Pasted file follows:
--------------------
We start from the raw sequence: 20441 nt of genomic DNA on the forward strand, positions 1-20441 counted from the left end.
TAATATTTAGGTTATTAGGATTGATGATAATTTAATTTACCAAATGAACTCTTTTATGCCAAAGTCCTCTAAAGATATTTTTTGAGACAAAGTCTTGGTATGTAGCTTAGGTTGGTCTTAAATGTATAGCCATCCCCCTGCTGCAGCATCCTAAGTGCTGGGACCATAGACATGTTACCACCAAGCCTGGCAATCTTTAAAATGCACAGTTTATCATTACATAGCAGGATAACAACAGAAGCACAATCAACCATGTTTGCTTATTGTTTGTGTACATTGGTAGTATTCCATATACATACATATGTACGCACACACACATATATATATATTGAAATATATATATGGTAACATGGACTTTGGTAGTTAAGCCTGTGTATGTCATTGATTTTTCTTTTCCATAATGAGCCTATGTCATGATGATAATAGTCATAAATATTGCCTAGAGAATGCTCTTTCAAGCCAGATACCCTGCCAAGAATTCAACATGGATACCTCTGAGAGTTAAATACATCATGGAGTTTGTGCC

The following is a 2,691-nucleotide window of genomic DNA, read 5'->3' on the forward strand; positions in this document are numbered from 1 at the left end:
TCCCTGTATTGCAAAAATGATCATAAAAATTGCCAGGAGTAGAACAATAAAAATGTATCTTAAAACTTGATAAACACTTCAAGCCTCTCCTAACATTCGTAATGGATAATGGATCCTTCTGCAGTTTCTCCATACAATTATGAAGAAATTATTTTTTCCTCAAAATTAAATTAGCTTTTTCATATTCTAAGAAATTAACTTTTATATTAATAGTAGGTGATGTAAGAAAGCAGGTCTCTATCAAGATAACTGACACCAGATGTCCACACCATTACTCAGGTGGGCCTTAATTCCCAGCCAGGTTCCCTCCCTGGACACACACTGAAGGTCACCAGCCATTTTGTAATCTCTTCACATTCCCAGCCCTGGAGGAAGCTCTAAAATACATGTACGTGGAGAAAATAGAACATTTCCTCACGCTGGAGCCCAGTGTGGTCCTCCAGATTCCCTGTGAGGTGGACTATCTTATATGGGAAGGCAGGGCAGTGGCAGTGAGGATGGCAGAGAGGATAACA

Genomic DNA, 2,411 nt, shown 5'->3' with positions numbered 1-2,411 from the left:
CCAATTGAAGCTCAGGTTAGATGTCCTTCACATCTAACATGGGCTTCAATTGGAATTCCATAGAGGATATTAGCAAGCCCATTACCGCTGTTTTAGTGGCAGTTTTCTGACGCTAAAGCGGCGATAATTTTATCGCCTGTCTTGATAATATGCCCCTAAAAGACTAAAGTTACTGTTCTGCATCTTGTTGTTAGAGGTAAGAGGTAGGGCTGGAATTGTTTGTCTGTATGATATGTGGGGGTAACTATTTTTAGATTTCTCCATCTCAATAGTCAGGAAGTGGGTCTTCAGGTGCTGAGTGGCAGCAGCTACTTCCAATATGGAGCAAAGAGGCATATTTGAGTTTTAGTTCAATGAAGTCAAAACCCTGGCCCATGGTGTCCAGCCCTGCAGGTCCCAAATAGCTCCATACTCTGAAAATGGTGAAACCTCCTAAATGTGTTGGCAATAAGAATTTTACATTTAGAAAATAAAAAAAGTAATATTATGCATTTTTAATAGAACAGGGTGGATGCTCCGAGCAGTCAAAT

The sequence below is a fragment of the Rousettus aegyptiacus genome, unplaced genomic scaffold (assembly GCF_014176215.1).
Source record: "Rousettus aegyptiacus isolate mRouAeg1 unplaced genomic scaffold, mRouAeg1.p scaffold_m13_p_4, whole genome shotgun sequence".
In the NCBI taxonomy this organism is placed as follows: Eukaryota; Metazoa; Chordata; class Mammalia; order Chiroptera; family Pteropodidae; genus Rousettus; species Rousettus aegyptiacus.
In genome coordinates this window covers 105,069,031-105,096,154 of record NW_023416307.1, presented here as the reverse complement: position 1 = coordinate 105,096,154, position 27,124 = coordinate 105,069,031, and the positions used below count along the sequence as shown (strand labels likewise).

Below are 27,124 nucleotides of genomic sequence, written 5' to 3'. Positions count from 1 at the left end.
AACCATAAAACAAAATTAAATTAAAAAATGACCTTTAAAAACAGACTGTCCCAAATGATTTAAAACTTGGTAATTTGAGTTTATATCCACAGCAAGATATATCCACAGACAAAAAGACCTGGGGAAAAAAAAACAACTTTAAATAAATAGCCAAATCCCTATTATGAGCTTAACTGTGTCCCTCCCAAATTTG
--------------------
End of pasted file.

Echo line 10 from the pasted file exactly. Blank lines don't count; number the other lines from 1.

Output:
In genome coordinates this window covers 105,069,031-105,096,154 of record NW_023416307.1, presented here as the reverse complement: position 1 = coordinate 105,096,154, position 27,124 = coordinate 105,069,031, and the positions used below count along the sequence as shown (strand labels likewise).